• Office Clerk. Perform duties too varied and diverse to be classified in any specific office clerical occupation, requiring limited knowledge of office management systems and procedures. Clerical duties may be assigned in accordance with the office procedures of individual establishments and may include a combination of answering telephones, bookkeeping, typing or word processing, stenography, office machine operation, and filing.
  • Order Clerk. Receive and process incoming orders for materials, merchandise, or services such as repairs, installations, or rental of facilities. Duties include informing customers of receipt, prices, and delays; preparing contracts; and handling complaints.
  • Payroll Bookkeeper. Compile and post employee time and payroll data. May compute employees' time worked, production, and commission. May compute and post wages and deductions. May prepare paychecks.
  • Procurement Clerk. Compile information and records to draw up purchase orders for procurement of materials and services.
  • Receptionist. Answer inquiries and obtain information for general public, customers, and other interested parties. Provide information regarding activities conducted at establishment; location of departments, offices, and employees within organization.
  • Statistical Clerk. Compile and compute data according to statistical formulas for use in statistical studies. May perform actuarial computations and compile charts and graphs for use by actuaries. Includes actuarial clerks.
  • Weighter. Weigh, measure, and check materials, supplies, and equipment for the purpose of keeping relevant records. Duties are primarily clerical by nature.

EDUCATIONAL OPPORTUNITIES: Broker Assistant Training

Gordon Cooper Technology Center - Shawnee, OK

Gordon Cooper Technology Center, 1 John C Bruton Blvd, Shawnee, OK 74804. Gordon Cooper Technology Center is a small school located in Shawnee, Oklahoma. It is a public school with primarily less-than 2-year programs and has 918 students. Gordon Cooper Technology Center has a two to four year program in Accounting Technology/Technician and Bookkeeping which graduated five students in 2008.

Vatterott College - Oklahoma City, OK

Vatterott College, 4621 NW 23, Oklahoma City, OK 73127. Vatterott College is a small college located in Oklahoma City, Oklahoma. It is a private for-profit school with primarily 2-year programs and has 310 students. Vatterott College has a one to two year and an associate's degree program in Accounting Technology/Technician and Bookkeeping which graduated seven and two students respectively in 2008.

Oklahoma State University-Oklahoma City - Oklahoma City, OK

Oklahoma State University-Oklahoma City, 900 N Portland, Oklahoma City, OK 73107-6195. Oklahoma State University-Oklahoma City is a medium sized university located in Oklahoma City, Oklahoma. It is a public school with primarily 4-year or above programs and has 5,912 students. Oklahoma State University-Oklahoma City has an associate's degree program in Accounting Technology/Technician and Bookkeeping which graduated sixteen students in 2008.

Eastern Oklahoma County Technology Center - Choctaw, OK

Eastern Oklahoma County Technology Center, 4601 N Choctaw Rd, Choctaw, OK 73020-9017. Eastern Oklahoma County Technology Center is a small school located in Choctaw, Oklahoma. It is a public school with primarily 2-year programs and has 478 students. Eastern Oklahoma County Technology Center has a one to two year program in Accounting Technology/Technician and Bookkeeping which graduated two students in 2008.

Oklahoma Technology Institute - Oklahoma City, OK

Oklahoma Technology Institute, 9801 N Broadway Extension, Oklahoma City, OK 73114. Oklahoma Technology Institute is a small school located in Oklahoma City, Oklahoma. It is a private for-profit school with primarily less-than 2-year programs and has 38 students. Oklahoma Technology Institute has a less than one year program in Accounting Technology/Technician and Bookkeeping which graduated one student in 2008.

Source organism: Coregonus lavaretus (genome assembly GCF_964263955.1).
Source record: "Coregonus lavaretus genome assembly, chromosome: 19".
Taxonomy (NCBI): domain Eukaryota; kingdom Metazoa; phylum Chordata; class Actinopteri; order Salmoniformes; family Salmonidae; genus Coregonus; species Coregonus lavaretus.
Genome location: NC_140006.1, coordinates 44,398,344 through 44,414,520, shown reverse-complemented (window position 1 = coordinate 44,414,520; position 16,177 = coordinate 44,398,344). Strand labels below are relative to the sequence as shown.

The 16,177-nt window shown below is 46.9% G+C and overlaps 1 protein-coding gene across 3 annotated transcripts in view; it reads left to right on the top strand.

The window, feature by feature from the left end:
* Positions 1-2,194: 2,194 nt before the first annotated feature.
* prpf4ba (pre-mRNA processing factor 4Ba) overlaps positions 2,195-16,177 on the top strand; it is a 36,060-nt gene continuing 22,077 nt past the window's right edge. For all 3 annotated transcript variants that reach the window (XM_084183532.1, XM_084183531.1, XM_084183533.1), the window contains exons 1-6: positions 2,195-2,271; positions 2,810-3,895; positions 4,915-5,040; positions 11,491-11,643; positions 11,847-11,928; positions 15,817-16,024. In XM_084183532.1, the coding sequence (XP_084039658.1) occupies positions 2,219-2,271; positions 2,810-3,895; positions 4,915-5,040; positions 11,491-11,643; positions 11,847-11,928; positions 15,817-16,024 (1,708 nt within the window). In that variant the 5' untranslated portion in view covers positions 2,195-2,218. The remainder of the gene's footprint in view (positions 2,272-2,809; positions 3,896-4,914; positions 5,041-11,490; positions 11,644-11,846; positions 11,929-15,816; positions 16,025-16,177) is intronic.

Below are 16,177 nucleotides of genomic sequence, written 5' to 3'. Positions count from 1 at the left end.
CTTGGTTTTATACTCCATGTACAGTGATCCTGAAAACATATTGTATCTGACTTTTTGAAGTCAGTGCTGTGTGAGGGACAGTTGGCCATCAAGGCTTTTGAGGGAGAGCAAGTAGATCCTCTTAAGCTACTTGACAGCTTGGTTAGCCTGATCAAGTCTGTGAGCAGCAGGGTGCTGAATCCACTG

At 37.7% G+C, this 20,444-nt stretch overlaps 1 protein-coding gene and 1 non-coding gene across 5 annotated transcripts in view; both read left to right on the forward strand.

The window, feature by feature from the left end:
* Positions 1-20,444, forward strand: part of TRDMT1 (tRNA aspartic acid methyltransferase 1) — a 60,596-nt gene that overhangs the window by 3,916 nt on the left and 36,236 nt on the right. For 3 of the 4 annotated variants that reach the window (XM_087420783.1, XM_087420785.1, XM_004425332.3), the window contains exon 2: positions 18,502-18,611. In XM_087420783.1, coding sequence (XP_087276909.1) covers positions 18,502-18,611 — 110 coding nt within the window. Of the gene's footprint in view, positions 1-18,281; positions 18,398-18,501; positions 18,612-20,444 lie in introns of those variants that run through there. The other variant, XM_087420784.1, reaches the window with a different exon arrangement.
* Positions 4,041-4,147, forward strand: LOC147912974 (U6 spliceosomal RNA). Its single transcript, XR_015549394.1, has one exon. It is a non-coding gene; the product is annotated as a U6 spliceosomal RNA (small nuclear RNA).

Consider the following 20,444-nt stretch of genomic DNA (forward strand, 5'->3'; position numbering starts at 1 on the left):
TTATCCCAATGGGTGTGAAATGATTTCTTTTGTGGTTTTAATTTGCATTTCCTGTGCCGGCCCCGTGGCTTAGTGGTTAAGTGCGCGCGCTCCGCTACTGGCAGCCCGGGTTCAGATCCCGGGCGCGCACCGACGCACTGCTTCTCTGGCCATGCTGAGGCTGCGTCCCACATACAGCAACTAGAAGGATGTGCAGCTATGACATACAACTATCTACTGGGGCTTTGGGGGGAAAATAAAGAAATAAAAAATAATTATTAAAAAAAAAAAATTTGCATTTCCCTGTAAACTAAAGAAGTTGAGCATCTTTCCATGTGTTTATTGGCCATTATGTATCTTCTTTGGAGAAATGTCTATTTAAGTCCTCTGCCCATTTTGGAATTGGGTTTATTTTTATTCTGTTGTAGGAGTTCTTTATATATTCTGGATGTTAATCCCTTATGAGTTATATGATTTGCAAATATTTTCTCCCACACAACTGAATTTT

Rose State College - Midwest City, OK

Rose State College, 6420 S E 15th, Midwest City, OK 73110-2799. Rose State College is a medium sized college located in Midwest City, Oklahoma. It is a public school with primarily 2-year programs and has 8,427 students. Rose State College has an associate's degree program in Accounting Technology/Technician and Bookkeeping which graduated six students in 2008.

Oklahoma City Community College - Oklahoma City, OK

Oklahoma City Community College, 7777 S May Ave, Oklahoma City, OK 73159-9987. Oklahoma City Community College is a large college located in Oklahoma City, Oklahoma. It is a public school with primarily 2-year programs and has 12,550 students. Oklahoma City Community College has a less than one year and an associate's degree program in Accounting Technology/Technician and Bookkeeping which graduated two and five students respectively in 2008.

LOCATION INFORMATION: Norman, Oklahoma

Norman, Oklahoma
Norman, Oklahoma photo by Okguy

Norman is located in Cleveland County, Oklahoma. It has a population of over 106,957, which has grown by 11.8% over the last ten years. The cost of living index in Norman, 84, is well below the national average. New single-family homes in Norman are priced at $184,600 on average, which is well above the state average. In 2008, five hundred sixteen new homes were built in Norman, up from four hundred nineteen the previous year.

The three big industries for women in Norman are educational services, health care, and accommodation and food services. For men, it is educational services, accommodation and food services, and construction. The average commute to work is about 21 minutes. More than 39.8% of Norman residents have a bachelor's degree, which is higher than the state average. The percentage of residents with a graduate degree, 16.6%, is higher than the state average.

The unemployment rate in Norman is 4.7%, which is less than Oklahoma's average of 7.1%.

The percentage of Norman residents that are affiliated with a religious congregation, 44.3%, is less than both the national and state average. Alameda Baptist Church, Alameda Church of Christ and All Welcome Victory Church are among the churches located in Norman. The largest religious groups are the Southern Baptist Convention, the Catholic Church and the United Methodist Church.

Norman is home to the Cerebral Palsy Institute and the Park on Main as well as Owen Field and Rotary Park. Shopping malls in the area include Colonial Estates Shopping Center, Anatole Shopping Center and Carriage Plaza Shopping Center. Visitors to Norman can choose from Ramada Days Inn, Montford Inn and Guest Inn - Norman for temporary stays in the area.